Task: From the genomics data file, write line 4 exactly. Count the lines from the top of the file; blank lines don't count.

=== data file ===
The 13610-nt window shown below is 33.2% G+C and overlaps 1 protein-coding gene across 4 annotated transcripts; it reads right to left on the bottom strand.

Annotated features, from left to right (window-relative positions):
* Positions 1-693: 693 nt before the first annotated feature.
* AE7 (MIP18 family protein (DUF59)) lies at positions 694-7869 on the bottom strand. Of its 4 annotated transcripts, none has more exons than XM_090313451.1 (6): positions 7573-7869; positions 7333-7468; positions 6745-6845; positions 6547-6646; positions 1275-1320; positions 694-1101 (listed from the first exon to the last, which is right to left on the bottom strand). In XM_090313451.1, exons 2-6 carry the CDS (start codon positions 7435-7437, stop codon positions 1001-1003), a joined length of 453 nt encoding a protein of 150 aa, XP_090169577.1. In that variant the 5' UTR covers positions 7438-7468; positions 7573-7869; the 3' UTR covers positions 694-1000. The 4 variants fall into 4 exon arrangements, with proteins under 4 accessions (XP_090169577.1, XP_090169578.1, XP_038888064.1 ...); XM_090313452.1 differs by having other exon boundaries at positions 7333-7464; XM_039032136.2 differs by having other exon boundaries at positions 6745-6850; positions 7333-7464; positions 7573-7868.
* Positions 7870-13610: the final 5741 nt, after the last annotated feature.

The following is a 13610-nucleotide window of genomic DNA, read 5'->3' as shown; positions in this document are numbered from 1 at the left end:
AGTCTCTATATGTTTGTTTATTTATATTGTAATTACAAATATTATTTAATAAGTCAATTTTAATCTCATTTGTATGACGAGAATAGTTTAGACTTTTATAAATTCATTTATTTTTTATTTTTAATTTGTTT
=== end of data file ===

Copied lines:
* AE7 (MIP18 family protein (DUF59)) lies at positions 694-7869 on the bottom strand. Of its 4 annotated transcripts, none has more exons than XM_090313451.1 (6): positions 7573-7869; positions 7333-7468; positions 6745-6845; positions 6547-6646; positions 1275-1320; positions 694-1101 (listed from the first exon to the last, which is right to left on the bottom strand). In XM_090313451.1, exons 2-6 carry the CDS (start codon positions 7435-7437, stop codon positions 1001-1003), a joined length of 453 nt encoding a protein of 150 aa, XP_090169577.1. In that variant the 5' UTR covers positions 7438-7468; positions 7573-7869; the 3' UTR covers positions 694-1000. The 4 variants fall into 4 exon arrangements, with proteins under 4 accessions (XP_090169577.1, XP_090169578.1, XP_038888064.1 ...); XM_090313452.1 differs by having other exon boundaries at positions 7333-7464; XM_039032136.2 differs by having other exon boundaries at positions 6745-6850; positions 7333-7464; positions 7573-7868.